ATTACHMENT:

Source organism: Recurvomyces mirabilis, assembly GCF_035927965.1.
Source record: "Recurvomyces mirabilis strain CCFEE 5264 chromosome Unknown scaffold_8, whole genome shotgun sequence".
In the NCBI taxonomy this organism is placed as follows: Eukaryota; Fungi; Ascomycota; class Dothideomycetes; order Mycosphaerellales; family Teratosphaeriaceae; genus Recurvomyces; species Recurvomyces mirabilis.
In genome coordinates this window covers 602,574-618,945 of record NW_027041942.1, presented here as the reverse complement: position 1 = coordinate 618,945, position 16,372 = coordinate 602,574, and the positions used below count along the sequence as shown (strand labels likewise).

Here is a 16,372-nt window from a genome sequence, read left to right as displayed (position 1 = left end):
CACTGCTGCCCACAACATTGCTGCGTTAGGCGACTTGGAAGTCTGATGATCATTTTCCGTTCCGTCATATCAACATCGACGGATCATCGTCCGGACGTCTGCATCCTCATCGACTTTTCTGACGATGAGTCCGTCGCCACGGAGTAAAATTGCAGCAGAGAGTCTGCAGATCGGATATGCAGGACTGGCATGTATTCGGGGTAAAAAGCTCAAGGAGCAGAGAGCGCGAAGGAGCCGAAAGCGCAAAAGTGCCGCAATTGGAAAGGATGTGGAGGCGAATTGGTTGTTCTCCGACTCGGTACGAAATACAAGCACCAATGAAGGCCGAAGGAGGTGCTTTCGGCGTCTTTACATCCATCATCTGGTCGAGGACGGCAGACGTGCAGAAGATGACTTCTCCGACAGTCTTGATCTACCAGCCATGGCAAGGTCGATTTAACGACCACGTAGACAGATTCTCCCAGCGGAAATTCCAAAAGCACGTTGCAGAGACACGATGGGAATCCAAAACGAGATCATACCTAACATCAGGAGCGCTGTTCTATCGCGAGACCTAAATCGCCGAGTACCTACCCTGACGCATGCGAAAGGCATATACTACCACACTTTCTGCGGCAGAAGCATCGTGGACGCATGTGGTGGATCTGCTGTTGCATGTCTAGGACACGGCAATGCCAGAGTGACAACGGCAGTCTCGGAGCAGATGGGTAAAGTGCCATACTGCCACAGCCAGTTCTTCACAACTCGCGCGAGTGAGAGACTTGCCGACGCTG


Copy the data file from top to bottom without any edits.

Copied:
Source organism: Recurvomyces mirabilis, assembly GCF_035927965.1.
Source record: "Recurvomyces mirabilis strain CCFEE 5264 chromosome Unknown scaffold_8, whole genome shotgun sequence".
In the NCBI taxonomy this organism is placed as follows: Eukaryota; Fungi; Ascomycota; class Dothideomycetes; order Mycosphaerellales; family Teratosphaeriaceae; genus Recurvomyces; species Recurvomyces mirabilis.
In genome coordinates this window covers 602,574-618,945 of record NW_027041942.1, presented here as the reverse complement: position 1 = coordinate 618,945, position 16,372 = coordinate 602,574, and the positions used below count along the sequence as shown (strand labels likewise).

Here is a 16,372-nt window from a genome sequence, read left to right as displayed (position 1 = left end):
CACTGCTGCCCACAACATTGCTGCGTTAGGCGACTTGGAAGTCTGATGATCATTTTCCGTTCCGTCATATCAACATCGACGGATCATCGTCCGGACGTCTGCATCCTCATCGACTTTTCTGACGATGAGTCCGTCGCCACGGAGTAAAATTGCAGCAGAGAGTCTGCAGATCGGATATGCAGGACTGGCATGTATTCGGGGTAAAAAGCTCAAGGAGCAGAGAGCGCGAAGGAGCCGAAAGCGCAAAAGTGCCGCAATTGGAAAGGATGTGGAGGCGAATTGGTTGTTCTCCGACTCGGTACGAAATACAAGCACCAATGAAGGCCGAAGGAGGTGCTTTCGGCGTCTTTACATCCATCATCTGGTCGAGGACGGCAGACGTGCAGAAGATGACTTCTCCGACAGTCTTGATCTACCAGCCATGGCAAGGTCGATTTAACGACCACGTAGACAGATTCTCCCAGCGGAAATTCCAAAAGCACGTTGCAGAGACACGATGGGAATCCAAAACGAGATCATACCTAACATCAGGAGCGCTGTTCTATCGCGAGACCTAAATCGCCGAGTACCTACCCTGACGCATGCGAAAGGCATATACTACCACACTTTCTGCGGCAGAAGCATCGTGGACGCATGTGGTGGATCTGCTGTTGCATGTCTAGGACACGGCAATGCCAGAGTGACAACGGCAGTCTCGGAGCAGATGGGTAAAGTGCCATACTGCCACAGCCAGTTCTTCACAACTCGCGCGAGTGAGAGACTTGCCGACGCTG